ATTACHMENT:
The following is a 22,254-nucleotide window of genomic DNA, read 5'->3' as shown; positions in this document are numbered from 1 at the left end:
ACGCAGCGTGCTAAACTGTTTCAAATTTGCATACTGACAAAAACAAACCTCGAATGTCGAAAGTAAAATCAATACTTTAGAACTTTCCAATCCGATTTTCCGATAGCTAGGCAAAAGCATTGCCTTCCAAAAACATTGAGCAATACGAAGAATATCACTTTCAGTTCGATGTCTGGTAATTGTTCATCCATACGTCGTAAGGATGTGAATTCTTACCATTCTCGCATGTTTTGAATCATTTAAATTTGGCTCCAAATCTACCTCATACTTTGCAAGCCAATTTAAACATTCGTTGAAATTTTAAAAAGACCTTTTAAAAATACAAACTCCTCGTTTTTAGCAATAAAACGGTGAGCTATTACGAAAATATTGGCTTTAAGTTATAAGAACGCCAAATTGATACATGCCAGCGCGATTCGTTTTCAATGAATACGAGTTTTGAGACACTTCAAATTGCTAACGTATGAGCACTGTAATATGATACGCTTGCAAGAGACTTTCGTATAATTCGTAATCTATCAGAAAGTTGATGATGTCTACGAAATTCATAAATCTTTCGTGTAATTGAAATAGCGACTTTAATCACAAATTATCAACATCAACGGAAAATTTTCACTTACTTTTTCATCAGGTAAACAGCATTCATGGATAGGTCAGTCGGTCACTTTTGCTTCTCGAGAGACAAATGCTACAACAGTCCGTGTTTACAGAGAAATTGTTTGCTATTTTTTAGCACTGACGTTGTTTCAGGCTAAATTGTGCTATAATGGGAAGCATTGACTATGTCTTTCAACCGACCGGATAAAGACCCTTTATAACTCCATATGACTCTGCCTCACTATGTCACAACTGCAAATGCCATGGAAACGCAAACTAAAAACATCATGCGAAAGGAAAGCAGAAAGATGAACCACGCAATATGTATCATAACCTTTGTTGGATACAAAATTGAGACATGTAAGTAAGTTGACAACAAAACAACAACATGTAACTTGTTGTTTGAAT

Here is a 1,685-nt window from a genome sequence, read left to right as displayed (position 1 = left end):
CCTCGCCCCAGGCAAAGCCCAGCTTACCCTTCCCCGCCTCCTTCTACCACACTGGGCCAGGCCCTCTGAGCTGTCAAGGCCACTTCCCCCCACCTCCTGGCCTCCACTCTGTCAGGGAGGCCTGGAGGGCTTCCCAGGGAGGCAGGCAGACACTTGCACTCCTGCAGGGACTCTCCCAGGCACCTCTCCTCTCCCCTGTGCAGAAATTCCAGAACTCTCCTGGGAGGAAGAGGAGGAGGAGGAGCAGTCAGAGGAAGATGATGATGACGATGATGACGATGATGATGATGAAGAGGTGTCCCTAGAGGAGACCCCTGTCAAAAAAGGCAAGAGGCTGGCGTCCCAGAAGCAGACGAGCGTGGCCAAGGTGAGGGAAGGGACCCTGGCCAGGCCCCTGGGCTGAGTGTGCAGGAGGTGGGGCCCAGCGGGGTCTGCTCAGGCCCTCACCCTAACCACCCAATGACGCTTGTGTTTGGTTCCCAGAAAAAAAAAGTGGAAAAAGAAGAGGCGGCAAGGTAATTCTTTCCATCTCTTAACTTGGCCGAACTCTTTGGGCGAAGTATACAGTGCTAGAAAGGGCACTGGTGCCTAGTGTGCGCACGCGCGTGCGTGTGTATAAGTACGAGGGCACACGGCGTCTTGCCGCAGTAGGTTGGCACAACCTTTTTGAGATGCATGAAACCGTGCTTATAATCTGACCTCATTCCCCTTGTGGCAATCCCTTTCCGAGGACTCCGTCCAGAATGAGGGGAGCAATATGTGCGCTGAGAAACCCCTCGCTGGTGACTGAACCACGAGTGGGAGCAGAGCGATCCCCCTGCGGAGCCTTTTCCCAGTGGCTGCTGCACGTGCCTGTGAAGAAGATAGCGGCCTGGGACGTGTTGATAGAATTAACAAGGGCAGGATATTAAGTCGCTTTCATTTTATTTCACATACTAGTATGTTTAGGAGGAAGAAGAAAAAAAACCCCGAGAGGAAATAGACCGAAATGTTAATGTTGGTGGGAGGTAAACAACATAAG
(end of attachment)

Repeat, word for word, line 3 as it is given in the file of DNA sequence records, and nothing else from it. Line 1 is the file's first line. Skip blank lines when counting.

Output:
Here is a 1,685-nt window from a genome sequence, read left to right as displayed (position 1 = left end):